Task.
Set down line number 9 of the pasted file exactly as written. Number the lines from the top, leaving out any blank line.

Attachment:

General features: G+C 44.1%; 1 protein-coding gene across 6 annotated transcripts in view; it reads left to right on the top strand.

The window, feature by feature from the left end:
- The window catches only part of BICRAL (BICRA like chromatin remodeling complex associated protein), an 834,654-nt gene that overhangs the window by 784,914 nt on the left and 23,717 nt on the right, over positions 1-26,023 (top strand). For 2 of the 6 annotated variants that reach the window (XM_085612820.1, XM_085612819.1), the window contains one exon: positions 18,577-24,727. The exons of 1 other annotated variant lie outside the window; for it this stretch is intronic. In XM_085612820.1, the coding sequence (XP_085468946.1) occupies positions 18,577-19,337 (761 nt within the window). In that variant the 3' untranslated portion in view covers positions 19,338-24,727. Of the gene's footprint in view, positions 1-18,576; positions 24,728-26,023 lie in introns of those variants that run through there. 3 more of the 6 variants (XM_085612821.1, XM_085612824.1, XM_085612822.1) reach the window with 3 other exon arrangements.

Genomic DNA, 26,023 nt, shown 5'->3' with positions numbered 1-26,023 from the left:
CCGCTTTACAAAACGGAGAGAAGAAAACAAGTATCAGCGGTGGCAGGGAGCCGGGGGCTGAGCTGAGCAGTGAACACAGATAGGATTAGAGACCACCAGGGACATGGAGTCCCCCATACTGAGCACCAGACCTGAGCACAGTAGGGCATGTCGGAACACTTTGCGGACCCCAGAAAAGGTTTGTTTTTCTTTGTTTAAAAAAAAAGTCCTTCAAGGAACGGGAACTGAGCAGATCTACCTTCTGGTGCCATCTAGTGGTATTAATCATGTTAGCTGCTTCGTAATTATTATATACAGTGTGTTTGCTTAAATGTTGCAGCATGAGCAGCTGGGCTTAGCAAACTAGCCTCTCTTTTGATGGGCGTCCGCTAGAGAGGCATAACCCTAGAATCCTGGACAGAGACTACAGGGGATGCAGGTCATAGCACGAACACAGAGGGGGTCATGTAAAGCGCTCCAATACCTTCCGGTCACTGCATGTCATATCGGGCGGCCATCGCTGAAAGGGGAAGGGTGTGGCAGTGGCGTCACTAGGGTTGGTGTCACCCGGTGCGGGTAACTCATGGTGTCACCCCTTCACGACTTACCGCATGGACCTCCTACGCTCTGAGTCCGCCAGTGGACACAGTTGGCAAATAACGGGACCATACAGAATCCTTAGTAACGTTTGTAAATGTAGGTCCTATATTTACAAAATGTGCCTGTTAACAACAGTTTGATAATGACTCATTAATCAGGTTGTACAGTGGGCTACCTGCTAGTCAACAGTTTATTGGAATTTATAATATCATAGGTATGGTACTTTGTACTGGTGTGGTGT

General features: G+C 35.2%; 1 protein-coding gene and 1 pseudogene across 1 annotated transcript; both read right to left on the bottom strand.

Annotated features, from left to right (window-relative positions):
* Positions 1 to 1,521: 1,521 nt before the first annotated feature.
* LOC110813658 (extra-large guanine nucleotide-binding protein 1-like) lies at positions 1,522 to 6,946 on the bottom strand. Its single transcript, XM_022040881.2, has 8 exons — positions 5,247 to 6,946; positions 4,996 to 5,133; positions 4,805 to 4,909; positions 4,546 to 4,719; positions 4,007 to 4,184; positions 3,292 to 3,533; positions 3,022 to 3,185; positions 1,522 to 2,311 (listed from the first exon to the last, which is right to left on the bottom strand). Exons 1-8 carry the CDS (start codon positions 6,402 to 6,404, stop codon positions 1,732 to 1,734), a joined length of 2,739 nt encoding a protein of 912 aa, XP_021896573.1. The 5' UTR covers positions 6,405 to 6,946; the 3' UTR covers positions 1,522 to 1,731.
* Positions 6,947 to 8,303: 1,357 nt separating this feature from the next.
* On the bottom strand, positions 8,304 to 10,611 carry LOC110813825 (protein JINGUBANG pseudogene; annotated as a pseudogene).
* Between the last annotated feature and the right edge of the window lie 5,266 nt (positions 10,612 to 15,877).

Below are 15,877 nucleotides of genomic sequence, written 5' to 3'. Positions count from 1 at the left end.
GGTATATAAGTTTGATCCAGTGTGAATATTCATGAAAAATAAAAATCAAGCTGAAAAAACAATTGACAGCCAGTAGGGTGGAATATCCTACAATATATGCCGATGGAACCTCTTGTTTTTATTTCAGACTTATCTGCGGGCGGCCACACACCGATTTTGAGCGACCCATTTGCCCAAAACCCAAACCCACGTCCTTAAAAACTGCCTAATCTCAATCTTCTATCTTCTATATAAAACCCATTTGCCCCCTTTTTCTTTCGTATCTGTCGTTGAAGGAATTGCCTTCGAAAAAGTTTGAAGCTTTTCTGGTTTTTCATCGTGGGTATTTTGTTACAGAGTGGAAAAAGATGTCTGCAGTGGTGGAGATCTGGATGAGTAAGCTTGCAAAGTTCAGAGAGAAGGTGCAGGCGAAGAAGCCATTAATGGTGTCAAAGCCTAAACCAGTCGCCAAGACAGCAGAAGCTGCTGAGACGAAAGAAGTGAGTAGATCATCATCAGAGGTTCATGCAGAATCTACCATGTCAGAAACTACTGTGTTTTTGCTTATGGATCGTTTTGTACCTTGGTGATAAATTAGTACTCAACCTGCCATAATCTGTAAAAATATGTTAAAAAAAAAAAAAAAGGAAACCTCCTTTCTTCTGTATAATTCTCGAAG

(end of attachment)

* LOC110813658 (extra-large guanine nucleotide-binding protein 1-like) lies at positions 1,522 to 6,946 on the bottom strand. Its single transcript, XM_022040881.2, has 8 exons — positions 5,247 to 6,946; positions 4,996 to 5,133; positions 4,805 to 4,909; positions 4,546 to 4,719; positions 4,007 to 4,184; positions 3,292 to 3,533; positions 3,022 to 3,185; positions 1,522 to 2,311 (listed from the first exon to the last, which is right to left on the bottom strand). Exons 1-8 carry the CDS (start codon positions 6,402 to 6,404, stop codon positions 1,732 to 1,734), a joined length of 2,739 nt encoding a protein of 912 aa, XP_021896573.1. The 5' UTR covers positions 6,405 to 6,946; the 3' UTR covers positions 1,522 to 1,731.